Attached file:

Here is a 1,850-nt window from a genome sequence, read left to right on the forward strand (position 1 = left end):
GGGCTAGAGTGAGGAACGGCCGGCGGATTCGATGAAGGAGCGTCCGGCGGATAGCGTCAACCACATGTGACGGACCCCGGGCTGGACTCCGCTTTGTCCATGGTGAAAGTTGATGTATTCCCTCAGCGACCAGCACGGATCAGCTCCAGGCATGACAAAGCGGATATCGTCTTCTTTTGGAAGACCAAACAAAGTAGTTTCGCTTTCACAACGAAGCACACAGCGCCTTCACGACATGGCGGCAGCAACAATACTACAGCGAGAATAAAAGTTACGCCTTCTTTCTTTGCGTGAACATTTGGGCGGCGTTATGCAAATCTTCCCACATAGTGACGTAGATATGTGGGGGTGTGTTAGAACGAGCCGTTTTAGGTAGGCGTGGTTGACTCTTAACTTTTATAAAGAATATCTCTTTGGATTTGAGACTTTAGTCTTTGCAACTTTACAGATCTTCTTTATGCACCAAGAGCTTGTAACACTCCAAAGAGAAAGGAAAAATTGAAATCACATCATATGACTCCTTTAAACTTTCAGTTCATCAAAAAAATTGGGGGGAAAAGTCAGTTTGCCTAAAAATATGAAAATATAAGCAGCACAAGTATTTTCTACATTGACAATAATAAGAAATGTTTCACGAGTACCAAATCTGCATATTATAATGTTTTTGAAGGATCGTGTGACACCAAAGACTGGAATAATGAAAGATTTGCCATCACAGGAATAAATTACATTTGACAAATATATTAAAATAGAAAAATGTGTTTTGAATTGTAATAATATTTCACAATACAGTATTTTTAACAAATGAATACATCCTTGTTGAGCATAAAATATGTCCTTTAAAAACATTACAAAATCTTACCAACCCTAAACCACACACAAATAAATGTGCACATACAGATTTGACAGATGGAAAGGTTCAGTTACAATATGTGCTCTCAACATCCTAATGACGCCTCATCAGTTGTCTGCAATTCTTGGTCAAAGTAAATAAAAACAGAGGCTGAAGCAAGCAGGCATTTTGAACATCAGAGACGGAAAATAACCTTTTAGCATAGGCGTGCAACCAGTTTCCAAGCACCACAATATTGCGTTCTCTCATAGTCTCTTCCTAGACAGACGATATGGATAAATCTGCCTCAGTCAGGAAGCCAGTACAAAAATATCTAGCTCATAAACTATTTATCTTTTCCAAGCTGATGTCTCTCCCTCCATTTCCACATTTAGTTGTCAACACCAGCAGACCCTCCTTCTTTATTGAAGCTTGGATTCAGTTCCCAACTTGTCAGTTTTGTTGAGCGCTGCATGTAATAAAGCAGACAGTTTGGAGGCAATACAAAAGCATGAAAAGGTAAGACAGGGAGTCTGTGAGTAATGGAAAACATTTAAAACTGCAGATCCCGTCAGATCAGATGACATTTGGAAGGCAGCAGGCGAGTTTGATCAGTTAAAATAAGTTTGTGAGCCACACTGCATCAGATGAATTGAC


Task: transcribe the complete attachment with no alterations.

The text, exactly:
Here is a 1,850-nt window from a genome sequence, read left to right on the forward strand (position 1 = left end):
GGGCTAGAGTGAGGAACGGCCGGCGGATTCGATGAAGGAGCGTCCGGCGGATAGCGTCAACCACATGTGACGGACCCCGGGCTGGACTCCGCTTTGTCCATGGTGAAAGTTGATGTATTCCCTCAGCGACCAGCACGGATCAGCTCCAGGCATGACAAAGCGGATATCGTCTTCTTTTGGAAGACCAAACAAAGTAGTTTCGCTTTCACAACGAAGCACACAGCGCCTTCACGACATGGCGGCAGCAACAATACTACAGCGAGAATAAAAGTTACGCCTTCTTTCTTTGCGTGAACATTTGGGCGGCGTTATGCAAATCTTCCCACATAGTGACGTAGATATGTGGGGGTGTGTTAGAACGAGCCGTTTTAGGTAGGCGTGGTTGACTCTTAACTTTTATAAAGAATATCTCTTTGGATTTGAGACTTTAGTCTTTGCAACTTTACAGATCTTCTTTATGCACCAAGAGCTTGTAACACTCCAAAGAGAAAGGAAAAATTGAAATCACATCATATGACTCCTTTAAACTTTCAGTTCATCAAAAAAATTGGGGGGAAAAGTCAGTTTGCCTAAAAATATGAAAATATAAGCAGCACAAGTATTTTCTACATTGACAATAATAAGAAATGTTTCACGAGTACCAAATCTGCATATTATAATGTTTTTGAAGGATCGTGTGACACCAAAGACTGGAATAATGAAAGATTTGCCATCACAGGAATAAATTACATTTGACAAATATATTAAAATAGAAAAATGTGTTTTGAATTGTAATAATATTTCACAATACAGTATTTTTAACAAATGAATACATCCTTGTTGAGCATAAAATATGTCCTTTAAAAACATTACAAAATCTTACCAACCCTAAACCACACACAAATAAATGTGCACATACAGATTTGACAGATGGAAAGGTTCAGTTACAATATGTGCTCTCAACATCCTAATGACGCCTCATCAGTTGTCTGCAATTCTTGGTCAAAGTAAATAAAAACAGAGGCTGAAGCAAGCAGGCATTTTGAACATCAGAGACGGAAAATAACCTTTTAGCATAGGCGTGCAACCAGTTTCCAAGCACCACAATATTGCGTTCTCTCATAGTCTCTTCCTAGACAGACGATATGGATAAATCTGCCTCAGTCAGGAAGCCAGTACAAAAATATCTAGCTCATAAACTATTTATCTTTTCCAAGCTGATGTCTCTCCCTCCATTTCCACATTTAGTTGTCAACACCAGCAGACCCTCCTTCTTTATTGAAGCTTGGATTCAGTTCCCAACTTGTCAGTTTTGTTGAGCGCTGCATGTAATAAAGCAGACAGTTTGGAGGCAATACAAAAGCATGAAAAGGTAAGACAGGGAGTCTGTGAGTAATGGAAAACATTTAAAACTGCAGATCCCGTCAGATCAGATGACATTTGGAAGGCAGCAGGCGAGTTTGATCAGTTAAAATAAGTTTGTGAGCCACACTGCATCAGATGAATTGAC